Same-Sex Married Couples Will be Able to File Joint Federal Tax Returns

Following the recent U.S. Supreme Court decision striking down DOMA as unconstitutional, the U.S. Treasury has determined that all married same-sex couples will be allowed to file joint tax returns regardless of where they currently live.  This clarifies some of the confusion following the Supreme Court’s decision.

The problem is that certain federal laws look to the marital status of the parties at the time of the event based on the state in which the parties reside.  This would create a complex system where whether a couple files joint tax returns would depend both on where they were married and whether the state in which they currently reside would recognize the marriage.  Of course, this could result in switching back and forth between filing statuses as the couple moves to new states.

The new ruling avoids this result and significantly reduces the administrative burden to determine compliance.  As long as the marriage was legal at the time it was entered into, then the couple will use the married status on their tax returns in the future.  This ruling, however, is not without a downside.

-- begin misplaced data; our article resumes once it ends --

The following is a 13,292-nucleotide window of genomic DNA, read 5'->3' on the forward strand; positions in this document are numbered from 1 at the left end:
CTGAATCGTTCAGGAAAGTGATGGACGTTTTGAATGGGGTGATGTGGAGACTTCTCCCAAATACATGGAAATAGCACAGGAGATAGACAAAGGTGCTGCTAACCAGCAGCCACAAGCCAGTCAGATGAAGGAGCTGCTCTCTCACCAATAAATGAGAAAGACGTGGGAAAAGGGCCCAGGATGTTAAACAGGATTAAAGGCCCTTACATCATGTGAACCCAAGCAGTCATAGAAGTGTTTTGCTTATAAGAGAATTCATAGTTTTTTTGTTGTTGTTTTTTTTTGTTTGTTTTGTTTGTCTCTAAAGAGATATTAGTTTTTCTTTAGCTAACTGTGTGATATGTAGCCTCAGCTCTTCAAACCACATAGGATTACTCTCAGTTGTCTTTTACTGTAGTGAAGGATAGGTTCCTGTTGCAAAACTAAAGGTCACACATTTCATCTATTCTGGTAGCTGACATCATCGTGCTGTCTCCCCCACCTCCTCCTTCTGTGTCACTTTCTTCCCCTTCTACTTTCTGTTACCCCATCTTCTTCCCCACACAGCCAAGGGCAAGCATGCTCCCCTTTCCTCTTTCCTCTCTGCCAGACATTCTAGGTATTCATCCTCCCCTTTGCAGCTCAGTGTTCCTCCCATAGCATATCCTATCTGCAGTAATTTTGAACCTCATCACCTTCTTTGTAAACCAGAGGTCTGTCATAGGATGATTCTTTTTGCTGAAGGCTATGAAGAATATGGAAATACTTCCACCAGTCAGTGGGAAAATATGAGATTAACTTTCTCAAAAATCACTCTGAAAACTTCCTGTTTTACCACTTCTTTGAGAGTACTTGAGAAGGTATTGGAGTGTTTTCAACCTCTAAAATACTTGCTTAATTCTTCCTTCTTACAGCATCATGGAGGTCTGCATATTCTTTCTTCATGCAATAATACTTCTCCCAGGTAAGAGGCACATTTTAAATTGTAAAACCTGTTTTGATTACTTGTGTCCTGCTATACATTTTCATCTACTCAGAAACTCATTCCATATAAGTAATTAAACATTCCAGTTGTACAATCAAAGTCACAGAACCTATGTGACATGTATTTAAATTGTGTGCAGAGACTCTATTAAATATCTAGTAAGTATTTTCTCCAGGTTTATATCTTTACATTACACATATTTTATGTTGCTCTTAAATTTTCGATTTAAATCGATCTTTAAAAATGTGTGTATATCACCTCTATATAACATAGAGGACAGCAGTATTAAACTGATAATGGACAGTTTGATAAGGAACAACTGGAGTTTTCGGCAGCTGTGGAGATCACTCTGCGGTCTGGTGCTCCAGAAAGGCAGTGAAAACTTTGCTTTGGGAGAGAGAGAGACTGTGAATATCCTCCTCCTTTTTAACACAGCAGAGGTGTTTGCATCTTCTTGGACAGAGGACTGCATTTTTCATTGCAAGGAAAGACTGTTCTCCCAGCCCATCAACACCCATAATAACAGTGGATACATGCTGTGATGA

For same-sex couples who want to be divorced, but live in a state that does not recognize their marriage, not only would they have to remain married, they will be nearly permanently attached for federal tax purposes.  Unless they meet certain exceptions, they would need to continue to file joint tax returns, despite being separate, or file as married filing separately.  The married filing separately status usually results in a significantly higher tax burden.

The new ruling means little for Illinois residents.  Those in a civil union in Illinois are not considered married.  As such, they still would not be able to file joint federal tax returns.